WASHINGTON - Vice President Dick Cheney confirmed that U.S. interrogators subjected captured senior al-Qaida suspects to a controversial interrogation technique called "water-boarding, " which creates a sensation of drowning.
Cheney noted that the Bush administration doesn't regard water-boarding as torture and allows the CIA to use it. "It's a no-brainer for me," Cheney said at one point in an interview.
Cheney's comments, in a White House interview Tuesday, appeared to reflect the Bush administration's view that the president has the constitutional power to do whatever he deems necessary to fight terrorism.
The Army, senior Republican lawmakers, human rights experts and many experts on the laws of war, however, consider water-boarding cruel, inhumane and degrading treatment that's banned by U.S. law and by international treaties that prohibit torture. Some intelligence professionals argue that it often provides false or misleading information because many subjects will tell their interrogators what they think they want to hear to make the water-boarding stop.
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Republican Sens. John Warner of Virginia, John McCain of Arizona and Lindsey Graham of South Carolina have said that a law Bush signed last month prohibits water-boarding.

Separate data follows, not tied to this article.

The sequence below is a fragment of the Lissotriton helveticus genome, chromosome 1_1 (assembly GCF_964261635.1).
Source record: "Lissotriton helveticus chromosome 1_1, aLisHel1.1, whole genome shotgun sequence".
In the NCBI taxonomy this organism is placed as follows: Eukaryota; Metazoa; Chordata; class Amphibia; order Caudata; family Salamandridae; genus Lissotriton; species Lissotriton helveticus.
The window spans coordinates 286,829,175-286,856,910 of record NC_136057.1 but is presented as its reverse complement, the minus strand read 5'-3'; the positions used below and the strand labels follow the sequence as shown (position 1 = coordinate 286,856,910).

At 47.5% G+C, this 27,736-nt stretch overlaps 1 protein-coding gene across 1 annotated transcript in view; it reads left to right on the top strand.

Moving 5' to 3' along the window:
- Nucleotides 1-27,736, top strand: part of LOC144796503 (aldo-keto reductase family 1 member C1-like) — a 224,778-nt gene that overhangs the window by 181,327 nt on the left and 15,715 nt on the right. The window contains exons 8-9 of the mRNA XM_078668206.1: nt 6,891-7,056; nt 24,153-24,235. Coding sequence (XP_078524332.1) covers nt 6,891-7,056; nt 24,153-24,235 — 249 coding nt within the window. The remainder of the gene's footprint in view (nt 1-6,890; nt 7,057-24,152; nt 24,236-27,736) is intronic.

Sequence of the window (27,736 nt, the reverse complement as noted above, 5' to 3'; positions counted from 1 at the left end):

The three are the sponsors of the Military Commissions Act, which authorized the administration to continue its interrogations of enemy combatants.
The radio interview Tuesday was the first time that a senior Bush administration official has confirmed that U.S. interrogators used water-boarding against important al-Qaida suspects, including Khalid Sheikh Mohammed, the alleged chief architect of the Sept. 11, 2001, attacks. Mohammad was captured in Pakistan on March 1, 2003, and turned over to the CIA.
Water-boarding means holding a person's head under water or pouring water on cloth or cellophane placed over the nose and mouth to simulate drowning until the subject agrees to talk or confess.
Lee Ann McBride, a spokeswoman for Cheney, denied that Cheney confirmed that U.S. interrogators used water-boarding or endorsed the technique.
"What the vice president was referring to was an interrogation program without torture," she said. "The vice president never goes into what may or may not be techniques or methods of questioning."
In the interview on Tuesday, Scott Hennen of WDAY Radio in Fargo, N.D., told Cheney that listeners had asked him to "let the vice president know that if it takes dunking a terrorist in water, we're all for it, if it saves American lives."
"Again, this debate seems a little silly given the threat we face, would you agree?" Hennen said.
"I do agree," Cheney replied, according to a transcript of the interview released Wednesday. "And I think the terrorist threat, for example, with respect to our ability to interrogate high-value detainees like Khalid Sheikh Mohammed, that's been a very important tool that we've had to be able to secure the nation."
Cheney added that Mohammed had provided "enormously valuable information about how many (al-Qaida members) there are, about how they plan, what their training processes are and so forth. We've learned a lot. We need to be able to continue that."